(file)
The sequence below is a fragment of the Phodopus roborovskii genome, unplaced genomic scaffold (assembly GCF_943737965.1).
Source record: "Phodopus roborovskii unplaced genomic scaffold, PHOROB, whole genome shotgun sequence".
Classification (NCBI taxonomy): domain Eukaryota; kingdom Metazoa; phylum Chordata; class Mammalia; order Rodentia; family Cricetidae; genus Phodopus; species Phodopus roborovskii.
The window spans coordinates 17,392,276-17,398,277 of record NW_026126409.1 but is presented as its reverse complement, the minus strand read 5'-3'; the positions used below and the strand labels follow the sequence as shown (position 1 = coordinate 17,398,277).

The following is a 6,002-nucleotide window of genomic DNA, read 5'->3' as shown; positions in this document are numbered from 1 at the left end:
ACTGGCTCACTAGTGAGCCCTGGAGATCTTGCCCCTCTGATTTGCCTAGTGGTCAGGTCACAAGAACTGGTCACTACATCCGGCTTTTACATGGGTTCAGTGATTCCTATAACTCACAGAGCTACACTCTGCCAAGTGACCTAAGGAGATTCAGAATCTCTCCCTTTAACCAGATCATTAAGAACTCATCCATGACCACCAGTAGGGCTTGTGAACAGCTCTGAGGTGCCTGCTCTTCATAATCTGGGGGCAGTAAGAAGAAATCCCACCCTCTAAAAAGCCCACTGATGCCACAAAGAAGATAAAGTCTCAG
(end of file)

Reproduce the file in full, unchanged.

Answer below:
The sequence below is a fragment of the Phodopus roborovskii genome, unplaced genomic scaffold (assembly GCF_943737965.1).
Source record: "Phodopus roborovskii unplaced genomic scaffold, PHOROB, whole genome shotgun sequence".
Classification (NCBI taxonomy): domain Eukaryota; kingdom Metazoa; phylum Chordata; class Mammalia; order Rodentia; family Cricetidae; genus Phodopus; species Phodopus roborovskii.
The window spans coordinates 17,392,276-17,398,277 of record NW_026126409.1 but is presented as its reverse complement, the minus strand read 5'-3'; the positions used below and the strand labels follow the sequence as shown (position 1 = coordinate 17,398,277).

The following is a 6,002-nucleotide window of genomic DNA, read 5'->3' as shown; positions in this document are numbered from 1 at the left end:
ACTGGCTCACTAGTGAGCCCTGGAGATCTTGCCCCTCTGATTTGCCTAGTGGTCAGGTCACAAGAACTGGTCACTACATCCGGCTTTTACATGGGTTCAGTGATTCCTATAACTCACAGAGCTACACTCTGCCAAGTGACCTAAGGAGATTCAGAATCTCTCCCTTTAACCAGATCATTAAGAACTCATCCATGACCACCAGTAGGGCTTGTGAACAGCTCTGAGGTGCCTGCTCTTCATAATCTGGGGGCAGTAAGAAGAAATCCCACCCTCTAAAAAGCCCACTGATGCCACAAAGAAGATAAAGTCTCAG